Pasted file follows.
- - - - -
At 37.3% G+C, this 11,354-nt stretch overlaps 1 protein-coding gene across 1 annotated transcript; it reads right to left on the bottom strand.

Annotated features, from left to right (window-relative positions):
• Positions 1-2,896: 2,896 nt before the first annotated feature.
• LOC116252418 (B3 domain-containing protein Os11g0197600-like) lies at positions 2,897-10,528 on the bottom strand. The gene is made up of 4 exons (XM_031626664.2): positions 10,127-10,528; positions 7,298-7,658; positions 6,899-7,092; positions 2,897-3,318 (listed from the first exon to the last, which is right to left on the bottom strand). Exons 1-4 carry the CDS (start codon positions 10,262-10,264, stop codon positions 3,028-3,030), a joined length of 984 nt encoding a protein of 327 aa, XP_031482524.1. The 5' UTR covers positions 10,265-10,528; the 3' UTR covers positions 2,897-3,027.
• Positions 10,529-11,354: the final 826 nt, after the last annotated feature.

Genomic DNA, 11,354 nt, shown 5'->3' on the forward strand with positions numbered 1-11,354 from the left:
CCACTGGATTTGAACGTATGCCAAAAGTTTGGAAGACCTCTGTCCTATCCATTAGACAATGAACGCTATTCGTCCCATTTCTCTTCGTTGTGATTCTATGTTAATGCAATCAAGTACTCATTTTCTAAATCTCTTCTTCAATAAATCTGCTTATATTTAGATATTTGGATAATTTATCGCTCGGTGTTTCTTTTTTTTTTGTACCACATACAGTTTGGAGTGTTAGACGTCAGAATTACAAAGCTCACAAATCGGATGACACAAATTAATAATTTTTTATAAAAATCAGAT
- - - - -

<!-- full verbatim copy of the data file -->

At 37.3% G+C, this 11,354-nt stretch overlaps 1 protein-coding gene across 1 annotated transcript; it reads right to left on the bottom strand.

Annotated features, from left to right (window-relative positions):
• Positions 1-2,896: 2,896 nt before the first annotated feature.
• LOC116252418 (B3 domain-containing protein Os11g0197600-like) lies at positions 2,897-10,528 on the bottom strand. The gene is made up of 4 exons (XM_031626664.2): positions 10,127-10,528; positions 7,298-7,658; positions 6,899-7,092; positions 2,897-3,318 (listed from the first exon to the last, which is right to left on the bottom strand). Exons 1-4 carry the CDS (start codon positions 10,262-10,264, stop codon positions 3,028-3,030), a joined length of 984 nt encoding a protein of 327 aa, XP_031482524.1. The 5' UTR covers positions 10,265-10,528; the 3' UTR covers positions 2,897-3,027.
• Positions 10,529-11,354: the final 826 nt, after the last annotated feature.

Genomic DNA, 11,354 nt, shown 5'->3' on the forward strand with positions numbered 1-11,354 from the left:
CCACTGGATTTGAACGTATGCCAAAAGTTTGGAAGACCTCTGTCCTATCCATTAGACAATGAACGCTATTCGTCCCATTTCTCTTCGTTGTGATTCTATGTTAATGCAATCAAGTACTCATTTTCTAAATCTCTTCTTCAATAAATCTGCTTATATTTAGATATTTGGATAATTTATCGCTCGGTGTTTCTTTTTTTTTTGTACCACATACAGTTTGGAGTGTTAGACGTCAGAATTACAAAGCTCACAAATCGGATGACACAAATTAATAATTTTTTATAAAAATCAGAT